Neil Gaiman on bringing his novel ‘The Ocean at the End of the Lane’ to the stage
Neil Gaiman is a master of multiple literary forms. The award-winning British author has crafted comic books, novels, television series, movies, audio plays, and more, and his works have been adapted for all mediums, including the theatre.
His latest work to hit the stage is The Ocean at the End of the Lane, which premiered at the National Theatre in 2019, and the acclaimed production will transfer to the West End for a run at the Duke of York’s Theatre from October 2021. Tickets are available now.
“I love that Ocean blends the act of imagining -- puppets made of plastic bags and cast-off umbrellas -- with state of the art stage magic, as we see the impossible happen in front of us,” says Gaiman. “But what matters is the emotional resonance of the magic.”
The fantastical story follows a man who is plunged back in time to his 12th birthday where he reunites with a childhood friend and they embark on a tumultuous adventure. Joel Horwood adapted Gaiman’s award-winning novel for the stage, and Katy Rudd directs the production, which received three Olivier nominations for its run at the National.
London Theatre corresponded with Gaiman over email to talk more about why this play is exciting and potentially writing for the theatre.
What does it mean to you to have one of your novels adapted for the stage in this way?
It's thrilling, exciting and moving. It's not the first time I've seen a book of mine adapted to the stage, but it's the first one that made me cry.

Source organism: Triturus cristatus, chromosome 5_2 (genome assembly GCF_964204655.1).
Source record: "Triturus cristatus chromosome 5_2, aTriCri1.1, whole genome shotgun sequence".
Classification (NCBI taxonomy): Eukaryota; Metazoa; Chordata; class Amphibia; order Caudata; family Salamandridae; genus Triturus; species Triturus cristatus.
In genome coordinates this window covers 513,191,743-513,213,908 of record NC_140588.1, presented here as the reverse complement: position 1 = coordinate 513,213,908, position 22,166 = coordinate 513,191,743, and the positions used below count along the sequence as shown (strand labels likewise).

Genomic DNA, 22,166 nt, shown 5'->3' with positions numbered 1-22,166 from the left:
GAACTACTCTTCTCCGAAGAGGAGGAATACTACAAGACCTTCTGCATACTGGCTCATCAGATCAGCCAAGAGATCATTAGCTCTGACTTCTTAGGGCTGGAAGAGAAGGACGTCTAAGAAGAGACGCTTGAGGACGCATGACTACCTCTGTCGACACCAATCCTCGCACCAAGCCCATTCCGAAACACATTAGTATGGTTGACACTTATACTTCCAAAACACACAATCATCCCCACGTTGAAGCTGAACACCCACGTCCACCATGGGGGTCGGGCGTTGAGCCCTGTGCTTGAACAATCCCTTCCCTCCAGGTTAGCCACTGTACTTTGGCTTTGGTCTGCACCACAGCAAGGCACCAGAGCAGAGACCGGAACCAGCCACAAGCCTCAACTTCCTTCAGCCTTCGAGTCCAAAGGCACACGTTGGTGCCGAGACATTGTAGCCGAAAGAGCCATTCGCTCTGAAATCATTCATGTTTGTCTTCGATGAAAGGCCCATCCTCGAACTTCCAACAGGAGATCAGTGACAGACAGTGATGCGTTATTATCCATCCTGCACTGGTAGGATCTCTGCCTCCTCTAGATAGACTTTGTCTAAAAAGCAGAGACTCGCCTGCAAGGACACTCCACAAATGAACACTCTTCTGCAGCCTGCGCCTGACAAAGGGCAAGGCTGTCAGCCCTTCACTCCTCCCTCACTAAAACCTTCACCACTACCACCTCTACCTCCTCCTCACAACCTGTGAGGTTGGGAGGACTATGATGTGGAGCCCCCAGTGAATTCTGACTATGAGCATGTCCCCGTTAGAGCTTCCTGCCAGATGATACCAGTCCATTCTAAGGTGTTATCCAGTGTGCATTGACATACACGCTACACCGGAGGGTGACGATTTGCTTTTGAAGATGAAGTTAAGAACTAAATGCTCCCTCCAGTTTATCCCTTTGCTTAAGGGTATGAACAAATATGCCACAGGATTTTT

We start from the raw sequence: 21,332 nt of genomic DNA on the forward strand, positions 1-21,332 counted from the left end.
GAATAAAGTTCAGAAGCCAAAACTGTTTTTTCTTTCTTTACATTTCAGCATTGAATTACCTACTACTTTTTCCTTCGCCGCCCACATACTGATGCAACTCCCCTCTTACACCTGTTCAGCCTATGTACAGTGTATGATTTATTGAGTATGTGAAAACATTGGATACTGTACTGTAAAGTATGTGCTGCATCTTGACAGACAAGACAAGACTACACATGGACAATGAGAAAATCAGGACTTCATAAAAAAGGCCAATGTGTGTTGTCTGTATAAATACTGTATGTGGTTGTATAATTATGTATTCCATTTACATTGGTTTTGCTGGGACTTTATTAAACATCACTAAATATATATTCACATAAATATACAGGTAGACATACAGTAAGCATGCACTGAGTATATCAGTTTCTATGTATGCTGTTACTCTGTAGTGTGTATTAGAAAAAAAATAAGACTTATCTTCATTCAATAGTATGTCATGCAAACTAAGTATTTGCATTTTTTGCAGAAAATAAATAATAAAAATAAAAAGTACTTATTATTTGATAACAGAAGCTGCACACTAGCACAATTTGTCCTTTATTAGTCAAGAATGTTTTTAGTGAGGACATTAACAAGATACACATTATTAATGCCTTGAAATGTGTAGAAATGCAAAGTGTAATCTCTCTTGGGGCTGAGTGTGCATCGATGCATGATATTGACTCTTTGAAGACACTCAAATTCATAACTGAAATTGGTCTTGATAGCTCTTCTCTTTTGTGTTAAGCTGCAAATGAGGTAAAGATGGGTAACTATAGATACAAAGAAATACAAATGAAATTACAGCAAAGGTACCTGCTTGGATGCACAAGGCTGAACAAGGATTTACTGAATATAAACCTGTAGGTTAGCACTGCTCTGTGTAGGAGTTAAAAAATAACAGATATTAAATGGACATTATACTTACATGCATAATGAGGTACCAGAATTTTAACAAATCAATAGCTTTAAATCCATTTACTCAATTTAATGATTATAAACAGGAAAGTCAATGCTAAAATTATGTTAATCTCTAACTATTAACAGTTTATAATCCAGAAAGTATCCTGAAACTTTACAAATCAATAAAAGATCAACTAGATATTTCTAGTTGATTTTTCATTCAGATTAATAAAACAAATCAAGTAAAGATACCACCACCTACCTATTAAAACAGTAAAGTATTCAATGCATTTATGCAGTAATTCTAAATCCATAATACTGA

The story is quite fantastical, which can be either difficult to translate to the stage or an amazing opportunity to be creative and inventive with the interpretation. How do you feel about the magical and fantasy aspects translation for live theatre?
Theatre is an act of imaginative complicity between an audience and what is happening on the stage. The audience, after all, know that they aren't really in Sussex forty years ago. They know that they are seeing actors. But their imagination amends this, as Shakespeare put it. And people have been putting magic on the stage for at least as long as we have had stages.
How involved were you in the adaptation of the story? Were there any particular elements you wanted to keep or change for the stage?
I was involved, but not micro-involved, which was perfect. Joel and Katy would make something, and when they were ready for me to see it I would, and I would give them notes and suggestions and tell them what I loved.
You’ve done some audio plays, but have you ever considered writing works for the stage?
I want to. I just need to make the time for it to happen.
This show played before theatres shut down, and now it will be among some of the first shows to come back. How do you think this story resonates differently after the experience of a global pandemic?
We will find out. Ocean is normally an emotional experience for the audience. I think it's going to be an even more deep and affecting story after what's happened to us all... but we will find out.
Photo credit: The Ocean at the End of the Lane at the National Theatre